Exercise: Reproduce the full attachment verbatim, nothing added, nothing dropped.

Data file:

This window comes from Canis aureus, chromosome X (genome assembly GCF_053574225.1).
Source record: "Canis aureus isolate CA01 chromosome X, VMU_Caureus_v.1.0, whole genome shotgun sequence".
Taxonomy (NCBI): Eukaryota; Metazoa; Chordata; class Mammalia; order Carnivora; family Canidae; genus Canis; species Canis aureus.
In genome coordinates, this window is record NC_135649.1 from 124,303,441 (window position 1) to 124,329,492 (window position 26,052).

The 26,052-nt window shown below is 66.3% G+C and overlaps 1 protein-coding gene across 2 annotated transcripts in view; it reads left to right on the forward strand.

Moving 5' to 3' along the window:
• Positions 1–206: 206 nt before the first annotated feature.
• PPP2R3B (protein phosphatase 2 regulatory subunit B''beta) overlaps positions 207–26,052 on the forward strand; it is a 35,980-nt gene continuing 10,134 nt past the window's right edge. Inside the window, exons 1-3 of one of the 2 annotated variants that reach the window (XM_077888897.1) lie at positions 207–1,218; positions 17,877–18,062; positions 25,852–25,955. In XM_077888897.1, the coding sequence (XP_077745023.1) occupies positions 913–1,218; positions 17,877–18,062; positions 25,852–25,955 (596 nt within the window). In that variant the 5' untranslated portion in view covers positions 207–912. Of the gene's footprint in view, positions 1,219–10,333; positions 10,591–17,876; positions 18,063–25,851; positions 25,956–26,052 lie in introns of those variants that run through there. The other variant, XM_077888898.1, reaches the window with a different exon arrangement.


This window comes from Canis aureus, chromosome X (genome assembly GCF_053574225.1).
Source record: "Canis aureus isolate CA01 chromosome X, VMU_Caureus_v.1.0, whole genome shotgun sequence".
Taxonomy (NCBI): Eukaryota; Metazoa; Chordata; class Mammalia; order Carnivora; family Canidae; genus Canis; species Canis aureus.
In genome coordinates, this window is record NC_135649.1 from 124,303,441 (window position 1) to 124,329,492 (window position 26,052).

The 26,052-nt window shown below is 66.3% G+C and overlaps 1 protein-coding gene across 2 annotated transcripts in view; it reads left to right on the forward strand.

Moving 5' to 3' along the window:
• Positions 1–206: 206 nt before the first annotated feature.
• PPP2R3B (protein phosphatase 2 regulatory subunit B''beta) overlaps positions 207–26,052 on the forward strand; it is a 35,980-nt gene continuing 10,134 nt past the window's right edge. Inside the window, exons 1-3 of one of the 2 annotated variants that reach the window (XM_077888897.1) lie at positions 207–1,218; positions 17,877–18,062; positions 25,852–25,955. In XM_077888897.1, the coding sequence (XP_077745023.1) occupies positions 913–1,218; positions 17,877–18,062; positions 25,852–25,955 (596 nt within the window). In that variant the 5' untranslated portion in view covers positions 207–912. Of the gene's footprint in view, positions 1,219–10,333; positions 10,591–17,876; positions 18,063–25,851; positions 25,956–26,052 lie in introns of those variants that run through there. The other variant, XM_077888898.1, reaches the window with a different exon arrangement.